When social media was still relatively new, the running joke used to be that the intern was at fault whenever a brand suffered a social media screw-up.
The days of social media being regarded as something you just do on the side are long over. Now social media management is an important profession staffed by highly-skilled practitioners who help companies and brands engage, connect, and maintain strong relationships with their audiences.
This was particularly evident during the pandemic when they served as first responders of sorts. Says Alexya Brown, who does social media for news website DCist, “It is an essential job….we’re in service to our audience.”
Social media management has become so important for companies that Chief Marketing Offers are predicted to be increasingly chosen from their ranks: “Adding to their expertise and further qualifying them for CMO roles, these social media managers are the early adopters who grew up with apps, evolved with algorithms and turned social media into a career…. [The CMO role is] no longer reliant upon traditional media success, but more on how creatively you can communicate with multiple generations, each residing in different apps.”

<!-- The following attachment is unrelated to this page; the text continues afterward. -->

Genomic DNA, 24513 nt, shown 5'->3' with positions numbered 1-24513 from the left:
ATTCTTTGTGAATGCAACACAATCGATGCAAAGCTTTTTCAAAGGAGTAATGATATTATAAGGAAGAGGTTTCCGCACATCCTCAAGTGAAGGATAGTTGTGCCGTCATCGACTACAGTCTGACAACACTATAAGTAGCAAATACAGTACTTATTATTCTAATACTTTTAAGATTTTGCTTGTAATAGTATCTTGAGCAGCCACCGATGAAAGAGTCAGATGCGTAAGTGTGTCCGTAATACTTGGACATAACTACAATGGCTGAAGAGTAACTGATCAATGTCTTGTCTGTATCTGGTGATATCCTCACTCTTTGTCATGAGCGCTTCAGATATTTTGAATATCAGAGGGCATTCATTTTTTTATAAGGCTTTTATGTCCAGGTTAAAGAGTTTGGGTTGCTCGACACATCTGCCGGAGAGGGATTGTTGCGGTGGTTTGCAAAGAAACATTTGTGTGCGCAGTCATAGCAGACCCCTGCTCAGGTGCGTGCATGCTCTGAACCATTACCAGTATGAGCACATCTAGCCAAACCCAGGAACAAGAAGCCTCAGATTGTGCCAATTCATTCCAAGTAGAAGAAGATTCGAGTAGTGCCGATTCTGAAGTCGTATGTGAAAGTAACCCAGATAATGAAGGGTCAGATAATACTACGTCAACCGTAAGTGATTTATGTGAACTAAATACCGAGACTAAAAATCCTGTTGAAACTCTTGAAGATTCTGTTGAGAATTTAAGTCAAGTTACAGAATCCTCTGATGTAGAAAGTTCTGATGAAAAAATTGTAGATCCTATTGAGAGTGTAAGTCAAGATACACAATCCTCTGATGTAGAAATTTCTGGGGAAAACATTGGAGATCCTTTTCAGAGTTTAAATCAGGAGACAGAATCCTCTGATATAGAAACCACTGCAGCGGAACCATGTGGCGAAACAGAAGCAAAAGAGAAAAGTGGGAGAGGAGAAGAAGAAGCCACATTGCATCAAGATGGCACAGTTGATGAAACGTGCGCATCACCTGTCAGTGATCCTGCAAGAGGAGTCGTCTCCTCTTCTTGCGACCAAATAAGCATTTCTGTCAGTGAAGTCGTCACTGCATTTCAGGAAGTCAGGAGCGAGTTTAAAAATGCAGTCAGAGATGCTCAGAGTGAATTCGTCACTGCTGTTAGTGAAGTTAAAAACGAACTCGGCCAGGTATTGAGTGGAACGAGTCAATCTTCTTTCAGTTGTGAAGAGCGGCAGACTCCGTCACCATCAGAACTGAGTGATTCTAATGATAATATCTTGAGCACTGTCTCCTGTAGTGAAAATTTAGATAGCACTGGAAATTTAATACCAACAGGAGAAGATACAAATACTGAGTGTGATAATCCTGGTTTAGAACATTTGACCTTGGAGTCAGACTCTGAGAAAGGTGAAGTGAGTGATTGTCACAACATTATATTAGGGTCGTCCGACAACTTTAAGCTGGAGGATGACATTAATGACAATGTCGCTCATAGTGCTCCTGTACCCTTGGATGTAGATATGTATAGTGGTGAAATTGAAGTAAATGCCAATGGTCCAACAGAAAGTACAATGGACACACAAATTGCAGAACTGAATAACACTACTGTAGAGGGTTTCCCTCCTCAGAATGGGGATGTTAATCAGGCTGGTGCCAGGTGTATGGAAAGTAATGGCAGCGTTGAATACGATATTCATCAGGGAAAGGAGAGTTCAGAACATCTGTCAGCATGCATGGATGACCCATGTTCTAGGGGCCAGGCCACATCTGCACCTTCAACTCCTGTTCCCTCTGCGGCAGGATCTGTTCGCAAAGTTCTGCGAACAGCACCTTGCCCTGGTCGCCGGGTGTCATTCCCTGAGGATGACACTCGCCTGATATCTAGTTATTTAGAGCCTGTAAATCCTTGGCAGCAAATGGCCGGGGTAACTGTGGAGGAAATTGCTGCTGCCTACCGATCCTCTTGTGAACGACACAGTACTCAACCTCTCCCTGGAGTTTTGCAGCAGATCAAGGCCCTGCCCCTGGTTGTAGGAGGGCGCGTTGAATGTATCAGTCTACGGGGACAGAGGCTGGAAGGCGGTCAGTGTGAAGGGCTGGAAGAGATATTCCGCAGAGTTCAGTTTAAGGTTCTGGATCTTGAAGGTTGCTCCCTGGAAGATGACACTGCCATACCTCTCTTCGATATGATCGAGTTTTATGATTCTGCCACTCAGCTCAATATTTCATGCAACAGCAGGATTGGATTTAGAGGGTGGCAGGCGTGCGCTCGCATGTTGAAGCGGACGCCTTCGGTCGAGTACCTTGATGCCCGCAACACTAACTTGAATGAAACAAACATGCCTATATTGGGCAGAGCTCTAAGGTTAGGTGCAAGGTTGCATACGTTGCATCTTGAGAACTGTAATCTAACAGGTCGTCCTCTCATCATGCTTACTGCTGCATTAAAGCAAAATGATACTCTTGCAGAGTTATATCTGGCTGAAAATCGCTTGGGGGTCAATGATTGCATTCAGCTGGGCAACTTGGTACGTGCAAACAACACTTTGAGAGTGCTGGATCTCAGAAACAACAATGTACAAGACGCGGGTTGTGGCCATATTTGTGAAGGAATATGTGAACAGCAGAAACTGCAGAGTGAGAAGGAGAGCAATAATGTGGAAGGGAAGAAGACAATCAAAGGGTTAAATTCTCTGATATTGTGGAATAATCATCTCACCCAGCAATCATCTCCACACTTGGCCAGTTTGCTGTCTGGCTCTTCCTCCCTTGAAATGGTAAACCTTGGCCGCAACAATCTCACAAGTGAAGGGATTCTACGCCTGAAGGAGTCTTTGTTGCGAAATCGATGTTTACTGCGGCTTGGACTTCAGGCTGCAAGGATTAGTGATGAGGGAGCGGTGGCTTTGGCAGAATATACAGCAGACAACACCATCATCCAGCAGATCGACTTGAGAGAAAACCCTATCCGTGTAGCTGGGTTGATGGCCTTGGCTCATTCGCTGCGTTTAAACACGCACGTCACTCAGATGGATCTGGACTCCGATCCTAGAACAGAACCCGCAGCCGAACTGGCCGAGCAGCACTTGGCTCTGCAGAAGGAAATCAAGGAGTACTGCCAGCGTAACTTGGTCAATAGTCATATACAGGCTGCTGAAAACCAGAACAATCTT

Today there are more than 26,725 social media managers working in the U.S., according to online recruitment services company Zippia, with an average age of 38. Over 60% are women and 79% have a Bachelor’s degree.
Zoetic Media founder Kami Huyse understands the important role social media managers play in a company’s success. As she points out, “The social media manager is the most direct link to the customer and is in a unique position to understand what motivates people to buy from you. As the voice of the brand, they bring great insight into what customers really want and also what isn’t working. It’s a huge mistake if you don’t utilize this team member to tweak your overall marketing approach. Listen to them and treat them well.”
Zoetica’s Social Media Community Manager Traci Shannon furthers, “very often it is the social media manager that will be the first to hear of a product flop, a social faux-pas, or any other negative feedback.”
In other words, don’t shoot the messenger.
When you are looking to hire a manager, keep these qualities in mind. You need someone with a fresh perspective and the ability to act in the moment, but also someone whom you trust to act appropriately and to report back with transparency. They need to be a person with enough experience and resolve to handle the crisis with the voice of the customer and yet face back with accurate reports even when it is not all sunshine and rainbows.
Finally, a social media manager is the voice of the company, so choose wisely and then empower them to do their job and represent the company.
The role of the social media manager is all grown up. It's time that companies recognize them for what they are – the front line face of your brand.